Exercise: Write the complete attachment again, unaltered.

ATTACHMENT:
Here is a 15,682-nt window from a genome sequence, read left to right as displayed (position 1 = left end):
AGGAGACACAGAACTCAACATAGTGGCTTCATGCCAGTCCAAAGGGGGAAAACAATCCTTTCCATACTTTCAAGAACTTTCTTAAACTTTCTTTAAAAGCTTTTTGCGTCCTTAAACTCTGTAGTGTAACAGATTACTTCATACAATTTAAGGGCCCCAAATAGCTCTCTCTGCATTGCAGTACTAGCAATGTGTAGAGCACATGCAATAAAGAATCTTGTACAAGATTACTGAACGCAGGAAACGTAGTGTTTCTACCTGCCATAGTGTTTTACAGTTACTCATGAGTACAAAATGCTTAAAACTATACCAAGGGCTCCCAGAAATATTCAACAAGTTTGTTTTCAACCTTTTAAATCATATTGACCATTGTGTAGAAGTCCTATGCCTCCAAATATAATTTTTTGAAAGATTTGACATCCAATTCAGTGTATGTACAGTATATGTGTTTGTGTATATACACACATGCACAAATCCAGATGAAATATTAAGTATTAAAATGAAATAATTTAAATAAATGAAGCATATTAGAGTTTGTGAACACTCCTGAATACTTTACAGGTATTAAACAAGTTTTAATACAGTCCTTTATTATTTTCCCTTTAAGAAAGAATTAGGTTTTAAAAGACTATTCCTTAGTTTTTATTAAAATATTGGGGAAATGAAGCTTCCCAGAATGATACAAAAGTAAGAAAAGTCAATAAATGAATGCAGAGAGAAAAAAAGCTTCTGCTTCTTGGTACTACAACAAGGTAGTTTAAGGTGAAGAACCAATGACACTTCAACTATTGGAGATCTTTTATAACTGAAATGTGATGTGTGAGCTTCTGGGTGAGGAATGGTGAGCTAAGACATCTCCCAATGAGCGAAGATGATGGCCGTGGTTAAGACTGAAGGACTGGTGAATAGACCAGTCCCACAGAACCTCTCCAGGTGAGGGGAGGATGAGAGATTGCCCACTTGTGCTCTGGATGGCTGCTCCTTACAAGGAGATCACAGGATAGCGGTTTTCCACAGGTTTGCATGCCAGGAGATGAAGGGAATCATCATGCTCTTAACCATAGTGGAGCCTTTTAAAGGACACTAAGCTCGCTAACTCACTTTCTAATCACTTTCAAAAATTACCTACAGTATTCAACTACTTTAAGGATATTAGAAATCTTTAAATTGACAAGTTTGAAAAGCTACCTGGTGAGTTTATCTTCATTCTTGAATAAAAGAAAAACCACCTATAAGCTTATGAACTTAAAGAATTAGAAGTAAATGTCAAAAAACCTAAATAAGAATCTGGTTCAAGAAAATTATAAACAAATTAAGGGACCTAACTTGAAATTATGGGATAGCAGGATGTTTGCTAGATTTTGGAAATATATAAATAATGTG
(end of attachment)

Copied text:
Here is a 15,682-nt window from a genome sequence, read left to right as displayed (position 1 = left end):
AGGAGACACAGAACTCAACATAGTGGCTTCATGCCAGTCCAAAGGGGGAAAACAATCCTTTCCATACTTTCAAGAACTTTCTTAAACTTTCTTTAAAAGCTTTTTGCGTCCTTAAACTCTGTAGTGTAACAGATTACTTCATACAATTTAAGGGCCCCAAATAGCTCTCTCTGCATTGCAGTACTAGCAATGTGTAGAGCACATGCAATAAAGAATCTTGTACAAGATTACTGAACGCAGGAAACGTAGTGTTTCTACCTGCCATAGTGTTTTACAGTTACTCATGAGTACAAAATGCTTAAAACTATACCAAGGGCTCCCAGAAATATTCAACAAGTTTGTTTTCAACCTTTTAAATCATATTGACCATTGTGTAGAAGTCCTATGCCTCCAAATATAATTTTTTGAAAGATTTGACATCCAATTCAGTGTATGTACAGTATATGTGTTTGTGTATATACACACATGCACAAATCCAGATGAAATATTAAGTATTAAAATGAAATAATTTAAATAAATGAAGCATATTAGAGTTTGTGAACACTCCTGAATACTTTACAGGTATTAAACAAGTTTTAATACAGTCCTTTATTATTTTCCCTTTAAGAAAGAATTAGGTTTTAAAAGACTATTCCTTAGTTTTTATTAAAATATTGGGGAAATGAAGCTTCCCAGAATGATACAAAAGTAAGAAAAGTCAATAAATGAATGCAGAGAGAAAAAAAGCTTCTGCTTCTTGGTACTACAACAAGGTAGTTTAAGGTGAAGAACCAATGACACTTCAACTATTGGAGATCTTTTATAACTGAAATGTGATGTGTGAGCTTCTGGGTGAGGAATGGTGAGCTAAGACATCTCCCAATGAGCGAAGATGATGGCCGTGGTTAAGACTGAAGGACTGGTGAATAGACCAGTCCCACAGAACCTCTCCAGGTGAGGGGAGGATGAGAGATTGCCCACTTGTGCTCTGGATGGCTGCTCCTTACAAGGAGATCACAGGATAGCGGTTTTCCACAGGTTTGCATGCCAGGAGATGAAGGGAATCATCATGCTCTTAACCATAGTGGAGCCTTTTAAAGGACACTAAGCTCGCTAACTCACTTTCTAATCACTTTCAAAAATTACCTACAGTATTCAACTACTTTAAGGATATTAGAAATCTTTAAATTGACAAGTTTGAAAAGCTACCTGGTGAGTTTATCTTCATTCTTGAATAAAAGAAAAACCACCTATAAGCTTATGAACTTAAAGAATTAGAAGTAAATGTCAAAAAACCTAAATAAGAATCTGGTTCAAGAAAATTATAAACAAATTAAGGGACCTAACTTGAAATTATGGGATAGCAGGATGTTTGCTAGATTTTGGAAATATATAAATAATGTG